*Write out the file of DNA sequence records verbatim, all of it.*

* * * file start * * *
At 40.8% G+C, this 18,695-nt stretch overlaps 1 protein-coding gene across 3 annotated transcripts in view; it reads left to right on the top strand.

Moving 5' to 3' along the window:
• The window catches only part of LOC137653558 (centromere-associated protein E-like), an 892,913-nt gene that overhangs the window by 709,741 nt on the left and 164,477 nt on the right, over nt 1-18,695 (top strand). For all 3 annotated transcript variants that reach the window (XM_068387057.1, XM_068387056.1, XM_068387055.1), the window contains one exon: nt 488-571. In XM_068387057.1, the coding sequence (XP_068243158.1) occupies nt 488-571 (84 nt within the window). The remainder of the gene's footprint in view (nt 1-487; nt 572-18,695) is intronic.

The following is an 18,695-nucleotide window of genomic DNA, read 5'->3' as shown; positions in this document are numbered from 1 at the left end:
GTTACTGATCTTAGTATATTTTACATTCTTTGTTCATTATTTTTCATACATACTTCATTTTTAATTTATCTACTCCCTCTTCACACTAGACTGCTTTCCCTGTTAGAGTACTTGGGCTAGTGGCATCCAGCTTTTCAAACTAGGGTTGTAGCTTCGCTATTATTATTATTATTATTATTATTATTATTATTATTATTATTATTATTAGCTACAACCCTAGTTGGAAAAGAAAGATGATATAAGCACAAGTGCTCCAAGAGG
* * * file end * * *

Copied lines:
At 40.8% G+C, this 18,695-nt stretch overlaps 1 protein-coding gene across 3 annotated transcripts in view; it reads left to right on the top strand.

Moving 5' to 3' along the window:
• The window catches only part of LOC137653558 (centromere-associated protein E-like), an 892,913-nt gene that overhangs the window by 709,741 nt on the left and 164,477 nt on the right, over nt 1-18,695 (top strand). For all 3 annotated transcript variants that reach the window (XM_068387057.1, XM_068387056.1, XM_068387055.1), the window contains one exon: nt 488-571. In XM_068387057.1, the coding sequence (XP_068243158.1) occupies nt 488-571 (84 nt within the window). The remainder of the gene's footprint in view (nt 1-487; nt 572-18,695) is intronic.

The following is an 18,695-nucleotide window of genomic DNA, read 5'->3' as shown; positions in this document are numbered from 1 at the left end:
GTTACTGATCTTAGTATATTTTACATTCTTTGTTCATTATTTTTCATACATACTTCATTTTTAATTTATCTACTCCCTCTTCACACTAGACTGCTTTCCCTGTTAGAGTACTTGGGCTAGTGGCATCCAGCTTTTCAAACTAGGGTTGTAGCTTCGCTATTATTATTATTATTATTATTATTATTATTATTATTATTATTATTATTAGCTACAACCCTAGTTGGAAAAGAAAGATGATATAAGCACAAGTGCTCCAAGAGG